Saturday, October 22, 2011

Sings The Rodgers and Hart Songbook Vol. 1, by Ella Fitzgerald (August, 1956)

Brad's Take:
This is a collection of songs written by the duo Richard Rodgers and Lorenzo Hart as performed by the incredible Ella Fitzgerald. In the 24 years that they wrote music together, Rodgers and Hart wrote over 500 songs and 28 stage musicals, including A Connecticut Yankee.

I personally haven't listened to any of the original Rodgers and Hart versions of these songs, at least that I am aware of, so I can't really compare Ella's recordings to the originals. From what I can tell though, I'm sure Ella's beautiful voice does them justice, if they aren't even better.

Ella Fitzgerald reminds me of a female Frank Sinatra. She has that same kind of unmistakable classic voice that Frank had. Another thing that reminds me of Frank Sinatra is that they both had slow melancholy ballads as well as up-tempo swing songs, and they both did each style perfectly. I'm glad neither of them just stuck with one style.

Ella also reminds me of a classy neighbor who'd sing around the house, but was too shy and modest to ever make a recording or perform in public, and would give you cookies if you came over to visit. I just imagine her singing over some of her favorite records while she was cleaning the house or something, and the only way you could really ever watch her sing was peering through the window or putting your ear against the front door, like a creep.

Although all of the songs on this compilation are written by someone else, she makes them her own in these recordings. She sings with just as much passion as she would have if she had written them herself. But you can't forget to mention the beautiful compositions by Buddy Bregman. Ella and Buddy really complimented each other extremely well on this album.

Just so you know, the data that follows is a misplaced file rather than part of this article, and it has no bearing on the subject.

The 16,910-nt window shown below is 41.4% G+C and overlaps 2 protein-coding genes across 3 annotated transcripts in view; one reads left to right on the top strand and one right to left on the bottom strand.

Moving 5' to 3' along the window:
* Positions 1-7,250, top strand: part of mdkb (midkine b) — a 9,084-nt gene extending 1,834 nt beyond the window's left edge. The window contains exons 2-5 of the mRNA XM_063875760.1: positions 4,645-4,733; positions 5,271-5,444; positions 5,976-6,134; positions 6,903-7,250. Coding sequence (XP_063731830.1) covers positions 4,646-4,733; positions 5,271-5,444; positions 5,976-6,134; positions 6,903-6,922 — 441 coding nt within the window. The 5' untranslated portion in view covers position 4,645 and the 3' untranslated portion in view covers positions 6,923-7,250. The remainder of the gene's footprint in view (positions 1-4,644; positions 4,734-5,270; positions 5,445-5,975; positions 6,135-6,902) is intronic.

There's no reason why anyone who likes classic jazz and swing music shouldn't have this album in their collection.

Dad's Take:
I've been looking forward to listening to this one. I've never heard it, but I believe that Ella Fitzgerald had one of the greatest voices in the history of recorded music. Unfortunately, I read Brad's review before I started listening. Now I feel like I have to wear my creepy peeping Tom outfit. And here all this time I thought I was done with that part of my life. So I'll grab my trench coat and other gear from the back of the closet and put this album on.

I worried going in that I would know all of the songs, so it would feel like a tribute album. Fortunately, I only recognize a few of the titles. I like that, because part of the fun of this little exercise Brad and I are going through is hearing new music I might not otherwise have picked up. Turns out it wouldn't have mattered. Thanks to Ella's incredible performances and the brilliant arrangements by Buddy Bregman, this record could contain her versions of all the songs I know best, or total gibberish for that matter, and I'd still be enthralled. And, of course, the songs themselves are wonderful.

I find myself not even caring about the songs and just concentrating on Lady Ella's voice. And when she's not singing, the musical arrangements are almost as good. A few times I' even wished she wouldn't sing again for just a little longer during instrumental breaks so I could listen to the music. Of course, those thoughts vanish as soon as her voice kicks in again. I really like that Bergman's work is not mixed as far back as Nelson Riddle's are in In The Wee Small Hours.

It's interesting to compare Ella and Sinatra's versions of "Dancing On The Ceiling." We heard Frank's version on In The Wee Small Hours. Hearing two masters interpret the same song in such different ways is a musical education all by itself. Where Frank imbued the song with an ironic melancholy, Ella makes it a pure romantic dream. If this were a competition, I couldn't pick a winner. Because I prefer Ella's voice, I thought I'd give her the edge, but her version makes me appreciate Sinatra's ability to put an unexpected twist of emotion into a song. We get to compare the two albums again with "It Never Entered My Mind."

I've tried to find both the merits and flaws of each album so far, and I have to admit, I'm having trouble finding any flaws, unless it's that, even with 17 songs, this record is too short. This is about as perfect as it gets and is--unexpectedly--my favorite on our list so far. Lucky for us, Ella Fitzgerald released a volume 2.


Briscoe Lang said...

You have this on vinyl!?!

Scott said...

No, Briscoe. But I wouldn't mind finding it.